Another day another absurdly broad software patent in the mobile phone industry as we learn about Apple’s patent for displaying electronic lists on a mobile device. I note that a lot of my items on this subject come from Apple not because Apple is a uniquely abusive patenter, but because their iOS devices were so genuinely innovative. Having solved the really difficult engineering problem of creating an affordable attractive looking multi-touch pocket-sized telephone with a highly responsive user interface first, Apple also got to be the first to tackle all the totally obvious issues and then start furiously filing for patents. But the policy problem is much larger than any one company or even than merely the mobile devices space.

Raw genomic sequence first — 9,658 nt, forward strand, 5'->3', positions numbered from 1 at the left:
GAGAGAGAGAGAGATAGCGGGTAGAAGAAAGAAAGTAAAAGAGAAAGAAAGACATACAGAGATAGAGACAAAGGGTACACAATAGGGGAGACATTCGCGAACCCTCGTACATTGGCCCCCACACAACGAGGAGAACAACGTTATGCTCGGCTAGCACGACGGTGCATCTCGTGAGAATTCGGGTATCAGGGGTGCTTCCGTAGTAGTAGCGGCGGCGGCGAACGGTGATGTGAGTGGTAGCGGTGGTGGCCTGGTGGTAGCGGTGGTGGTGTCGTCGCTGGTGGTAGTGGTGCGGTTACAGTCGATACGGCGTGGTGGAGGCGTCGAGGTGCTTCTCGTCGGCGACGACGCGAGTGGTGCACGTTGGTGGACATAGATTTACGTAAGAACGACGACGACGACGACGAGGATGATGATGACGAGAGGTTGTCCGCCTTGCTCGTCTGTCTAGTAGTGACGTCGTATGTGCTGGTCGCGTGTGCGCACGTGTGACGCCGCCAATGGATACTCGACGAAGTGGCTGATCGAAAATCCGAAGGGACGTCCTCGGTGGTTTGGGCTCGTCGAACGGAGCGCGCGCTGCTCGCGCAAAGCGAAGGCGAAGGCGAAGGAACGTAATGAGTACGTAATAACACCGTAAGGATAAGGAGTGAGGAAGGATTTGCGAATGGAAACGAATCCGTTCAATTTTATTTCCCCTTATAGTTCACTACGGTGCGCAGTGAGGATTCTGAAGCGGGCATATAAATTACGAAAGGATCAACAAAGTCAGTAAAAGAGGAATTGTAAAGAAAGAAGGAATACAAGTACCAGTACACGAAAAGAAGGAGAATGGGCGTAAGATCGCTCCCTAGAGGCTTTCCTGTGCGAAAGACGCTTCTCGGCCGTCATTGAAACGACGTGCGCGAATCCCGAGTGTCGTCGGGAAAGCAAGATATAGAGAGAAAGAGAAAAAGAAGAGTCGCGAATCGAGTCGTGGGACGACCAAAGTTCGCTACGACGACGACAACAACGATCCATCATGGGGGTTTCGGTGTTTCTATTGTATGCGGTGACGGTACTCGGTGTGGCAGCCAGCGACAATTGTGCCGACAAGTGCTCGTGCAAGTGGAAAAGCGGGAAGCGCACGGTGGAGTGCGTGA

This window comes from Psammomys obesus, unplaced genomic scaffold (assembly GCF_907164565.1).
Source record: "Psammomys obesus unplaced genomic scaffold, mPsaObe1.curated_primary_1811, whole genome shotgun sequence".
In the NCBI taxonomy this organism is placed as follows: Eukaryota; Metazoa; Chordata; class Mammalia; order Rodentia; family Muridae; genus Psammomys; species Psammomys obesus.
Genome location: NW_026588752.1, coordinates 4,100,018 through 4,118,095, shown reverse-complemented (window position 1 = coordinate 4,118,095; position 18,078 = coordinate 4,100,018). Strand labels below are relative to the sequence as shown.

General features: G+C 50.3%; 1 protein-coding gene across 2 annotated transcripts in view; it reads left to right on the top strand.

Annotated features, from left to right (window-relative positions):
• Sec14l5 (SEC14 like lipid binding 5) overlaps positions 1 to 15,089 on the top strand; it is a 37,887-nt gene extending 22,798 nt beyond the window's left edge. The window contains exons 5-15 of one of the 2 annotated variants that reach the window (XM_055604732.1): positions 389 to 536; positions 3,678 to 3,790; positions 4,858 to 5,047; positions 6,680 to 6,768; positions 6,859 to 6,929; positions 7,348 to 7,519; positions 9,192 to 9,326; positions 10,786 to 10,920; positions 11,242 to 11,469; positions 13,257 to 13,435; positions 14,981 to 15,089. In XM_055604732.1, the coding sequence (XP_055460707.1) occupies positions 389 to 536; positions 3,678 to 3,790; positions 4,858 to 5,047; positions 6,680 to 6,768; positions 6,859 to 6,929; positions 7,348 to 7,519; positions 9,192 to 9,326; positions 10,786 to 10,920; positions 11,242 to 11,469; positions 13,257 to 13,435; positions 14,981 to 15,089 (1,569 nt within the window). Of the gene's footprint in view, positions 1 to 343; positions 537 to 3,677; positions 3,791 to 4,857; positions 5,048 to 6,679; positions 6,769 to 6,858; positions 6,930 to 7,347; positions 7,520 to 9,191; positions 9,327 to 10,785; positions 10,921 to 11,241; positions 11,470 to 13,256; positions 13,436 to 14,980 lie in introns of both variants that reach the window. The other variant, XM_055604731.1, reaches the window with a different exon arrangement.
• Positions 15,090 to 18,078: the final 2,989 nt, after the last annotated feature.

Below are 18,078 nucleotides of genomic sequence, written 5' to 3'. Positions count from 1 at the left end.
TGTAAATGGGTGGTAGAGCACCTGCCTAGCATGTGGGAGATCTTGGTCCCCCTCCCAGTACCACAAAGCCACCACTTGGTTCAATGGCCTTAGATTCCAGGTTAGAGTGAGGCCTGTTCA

Somewhat coincidentally—and separate from the policy questions of patent law—I’ve seen three different studies over the past 10 days or so that were attempting to reach some kind of conclusion about the state of innovation or the rate of technical progress that chose to use aggregate patents granted as the numerator in some equation. This seems like an egregious example of the unreality problem that often afflicts quantitative studies of social science topics. Treating “mathematically rigorous model with crap input data” as some kind of close second-best to “mathematically rigorous model with accurate input data” makes no sense, and it’s clearly the case that the volume of patents is determined by the laws and norms governing the patent system rather than the quantity of inventions.